During the first daily five-hour truce, two civilians lost their lives as air-raids continued unabated.

By Joe McDonough

Posted on February 28, 2018

Two people have died during the first five-hour cease-fire in Eastern Ghouta on Tuesday, according to the Syrian Observatory for Human Rights.

It is understood at least 15 air-raids were carried out in the region during the ‘humanitarian pause’ window of 9am to 2pm, leaving 10 wounded, while “helicopters dropped four explosive barrels on areas in Al-Shifonyyah, and the regime forces fired four shells on areas in Jesrin town, which resulted in the death of a child and a citizen as well as the injury of six other citizens”.

Resident and activist Bilal Saleh said: “It is 11.30am and the Russian truce should have started, but all kinds of bombs are still falling on us.”

The pause was ordered by Moscow as a compromise, after the UN Security Council voted unanimously in favour of a resolution calling for a 30-day cease-fire in Syria.

Russia’s Defence Ministry released a statement claiming the rebels broke the temporary truce.

“During the ‘humanitarian pause’ fighters from armed groups continued attacking the positions of the government forces in the areas of Hazrama and Nashabia settlements and after 1pm went on the offensive in other directions too,” the statement read.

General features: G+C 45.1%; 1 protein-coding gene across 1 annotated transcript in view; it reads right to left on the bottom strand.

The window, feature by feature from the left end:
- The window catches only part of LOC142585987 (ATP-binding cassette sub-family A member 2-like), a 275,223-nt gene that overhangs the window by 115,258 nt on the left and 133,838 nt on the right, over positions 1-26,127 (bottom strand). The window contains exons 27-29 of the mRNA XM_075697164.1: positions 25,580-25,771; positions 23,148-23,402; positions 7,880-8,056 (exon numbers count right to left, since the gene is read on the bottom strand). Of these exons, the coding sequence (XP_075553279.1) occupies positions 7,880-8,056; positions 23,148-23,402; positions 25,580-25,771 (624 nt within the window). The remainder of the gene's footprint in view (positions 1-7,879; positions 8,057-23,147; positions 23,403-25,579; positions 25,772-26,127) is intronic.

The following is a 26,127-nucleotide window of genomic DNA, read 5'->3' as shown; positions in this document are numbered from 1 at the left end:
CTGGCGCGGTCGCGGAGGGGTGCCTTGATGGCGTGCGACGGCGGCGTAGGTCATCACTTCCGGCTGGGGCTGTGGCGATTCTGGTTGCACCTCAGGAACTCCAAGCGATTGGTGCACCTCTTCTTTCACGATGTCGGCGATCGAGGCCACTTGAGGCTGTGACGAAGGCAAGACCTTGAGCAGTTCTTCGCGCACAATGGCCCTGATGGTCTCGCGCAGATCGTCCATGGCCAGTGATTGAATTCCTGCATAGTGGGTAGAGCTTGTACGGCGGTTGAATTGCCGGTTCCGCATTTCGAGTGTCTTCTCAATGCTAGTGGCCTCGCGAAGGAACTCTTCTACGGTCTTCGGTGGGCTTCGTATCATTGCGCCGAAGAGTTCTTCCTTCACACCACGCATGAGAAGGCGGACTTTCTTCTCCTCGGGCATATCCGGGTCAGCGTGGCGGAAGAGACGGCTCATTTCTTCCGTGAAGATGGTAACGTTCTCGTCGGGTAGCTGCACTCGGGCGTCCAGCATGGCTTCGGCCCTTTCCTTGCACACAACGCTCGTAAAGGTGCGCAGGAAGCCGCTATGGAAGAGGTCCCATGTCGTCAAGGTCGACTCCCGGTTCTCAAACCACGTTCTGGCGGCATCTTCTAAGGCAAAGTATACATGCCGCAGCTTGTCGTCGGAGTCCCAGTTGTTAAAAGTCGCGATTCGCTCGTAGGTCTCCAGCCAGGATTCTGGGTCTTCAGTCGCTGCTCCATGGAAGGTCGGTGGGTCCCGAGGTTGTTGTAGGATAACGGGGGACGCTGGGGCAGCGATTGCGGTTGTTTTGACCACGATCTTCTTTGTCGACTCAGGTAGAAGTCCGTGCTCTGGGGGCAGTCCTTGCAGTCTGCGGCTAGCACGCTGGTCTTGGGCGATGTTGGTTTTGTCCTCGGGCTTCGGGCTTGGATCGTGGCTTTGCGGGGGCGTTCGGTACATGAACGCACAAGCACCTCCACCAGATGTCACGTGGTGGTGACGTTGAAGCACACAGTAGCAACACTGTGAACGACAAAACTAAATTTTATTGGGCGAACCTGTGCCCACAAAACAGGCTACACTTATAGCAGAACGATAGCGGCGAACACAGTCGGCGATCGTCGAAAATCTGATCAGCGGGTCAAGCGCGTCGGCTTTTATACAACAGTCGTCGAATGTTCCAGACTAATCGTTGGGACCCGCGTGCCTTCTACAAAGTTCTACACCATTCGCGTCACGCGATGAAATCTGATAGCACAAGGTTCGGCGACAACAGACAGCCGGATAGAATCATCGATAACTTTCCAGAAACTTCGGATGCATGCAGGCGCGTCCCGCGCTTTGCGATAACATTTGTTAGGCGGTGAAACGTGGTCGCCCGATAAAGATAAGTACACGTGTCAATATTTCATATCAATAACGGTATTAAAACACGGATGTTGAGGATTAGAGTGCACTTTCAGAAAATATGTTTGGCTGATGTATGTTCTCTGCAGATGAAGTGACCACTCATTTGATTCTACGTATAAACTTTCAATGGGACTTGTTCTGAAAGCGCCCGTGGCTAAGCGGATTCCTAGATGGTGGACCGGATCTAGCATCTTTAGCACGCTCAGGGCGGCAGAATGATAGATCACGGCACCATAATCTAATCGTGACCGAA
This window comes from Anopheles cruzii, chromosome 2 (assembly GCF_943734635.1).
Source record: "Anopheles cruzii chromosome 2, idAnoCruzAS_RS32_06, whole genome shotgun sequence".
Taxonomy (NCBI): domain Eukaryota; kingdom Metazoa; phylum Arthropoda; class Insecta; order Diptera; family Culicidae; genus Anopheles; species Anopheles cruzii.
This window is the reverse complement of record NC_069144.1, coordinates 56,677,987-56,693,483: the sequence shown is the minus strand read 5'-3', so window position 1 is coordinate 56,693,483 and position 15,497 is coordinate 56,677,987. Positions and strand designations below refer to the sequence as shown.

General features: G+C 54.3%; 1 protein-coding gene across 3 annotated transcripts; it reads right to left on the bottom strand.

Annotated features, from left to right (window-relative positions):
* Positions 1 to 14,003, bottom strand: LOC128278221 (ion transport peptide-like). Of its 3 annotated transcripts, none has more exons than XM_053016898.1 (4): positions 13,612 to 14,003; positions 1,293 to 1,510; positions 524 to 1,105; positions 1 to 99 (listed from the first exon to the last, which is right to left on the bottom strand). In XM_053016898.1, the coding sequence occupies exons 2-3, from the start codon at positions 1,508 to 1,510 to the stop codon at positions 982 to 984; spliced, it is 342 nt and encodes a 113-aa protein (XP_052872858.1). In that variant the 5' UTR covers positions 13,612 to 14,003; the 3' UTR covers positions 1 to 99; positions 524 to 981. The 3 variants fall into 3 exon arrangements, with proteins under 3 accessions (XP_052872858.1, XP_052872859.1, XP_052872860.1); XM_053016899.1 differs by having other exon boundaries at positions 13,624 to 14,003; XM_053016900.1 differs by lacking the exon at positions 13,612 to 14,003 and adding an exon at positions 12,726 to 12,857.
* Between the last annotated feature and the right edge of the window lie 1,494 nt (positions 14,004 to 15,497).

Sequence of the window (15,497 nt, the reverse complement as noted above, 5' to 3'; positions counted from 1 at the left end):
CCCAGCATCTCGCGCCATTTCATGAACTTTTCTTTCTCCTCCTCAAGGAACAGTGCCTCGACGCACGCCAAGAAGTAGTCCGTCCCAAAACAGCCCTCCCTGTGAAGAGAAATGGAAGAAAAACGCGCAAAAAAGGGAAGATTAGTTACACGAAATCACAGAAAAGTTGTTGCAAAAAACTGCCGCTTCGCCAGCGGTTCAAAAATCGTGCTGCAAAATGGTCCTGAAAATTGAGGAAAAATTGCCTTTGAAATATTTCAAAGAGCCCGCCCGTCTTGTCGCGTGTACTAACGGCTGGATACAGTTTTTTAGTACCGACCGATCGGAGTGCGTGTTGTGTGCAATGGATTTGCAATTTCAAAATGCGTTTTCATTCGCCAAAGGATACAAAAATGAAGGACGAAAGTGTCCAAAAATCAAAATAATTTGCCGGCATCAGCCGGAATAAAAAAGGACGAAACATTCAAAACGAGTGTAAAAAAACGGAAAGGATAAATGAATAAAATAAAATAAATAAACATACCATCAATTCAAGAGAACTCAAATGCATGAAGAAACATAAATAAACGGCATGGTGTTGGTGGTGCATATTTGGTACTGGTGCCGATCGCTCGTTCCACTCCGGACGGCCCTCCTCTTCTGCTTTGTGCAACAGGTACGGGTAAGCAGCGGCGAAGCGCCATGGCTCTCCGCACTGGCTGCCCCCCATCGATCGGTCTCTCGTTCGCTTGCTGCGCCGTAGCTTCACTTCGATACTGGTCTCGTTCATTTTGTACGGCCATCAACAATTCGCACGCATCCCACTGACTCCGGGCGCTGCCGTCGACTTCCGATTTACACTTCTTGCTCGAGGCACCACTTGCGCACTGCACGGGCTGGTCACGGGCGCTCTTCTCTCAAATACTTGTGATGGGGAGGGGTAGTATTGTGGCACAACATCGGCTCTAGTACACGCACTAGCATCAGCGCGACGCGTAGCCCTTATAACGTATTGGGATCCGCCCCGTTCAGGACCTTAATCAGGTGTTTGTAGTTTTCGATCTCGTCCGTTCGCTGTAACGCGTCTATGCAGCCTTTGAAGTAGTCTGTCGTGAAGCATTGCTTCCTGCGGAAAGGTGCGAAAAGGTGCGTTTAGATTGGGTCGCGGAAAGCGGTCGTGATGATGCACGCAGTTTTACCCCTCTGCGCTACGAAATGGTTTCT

“These actions were accompanied by intensive artillery fire and small arms fire.”

Moscow also accused the opposition fighters of firing mortar shells at a ‘humanitarian corridor’, which is controlled by the Syrian government forces.

“Currently there is intensive fire from the militants and not a single civilian has left,” General Viktor Pankov told Russian agency Interfax.

Of course, civilians are fearful of using the corridor as there is no assurance of freedom on the other side, having lived for years in a rebel-held enclave.

“Anyone would face a number of dangers at any moment if they step into Damascus, either by arrest or by questioning family members… We in Ghouta we have no way out,” said Nemaat Mohsen, who lives in the town of Saqba in eastern Ghouta.

Jens Laerke, spokesman for the UN Office for the Coordination of Humanitarian Affairs, said “the situation on the ground is not such that… convoys can go in or medical evacuations can come out”.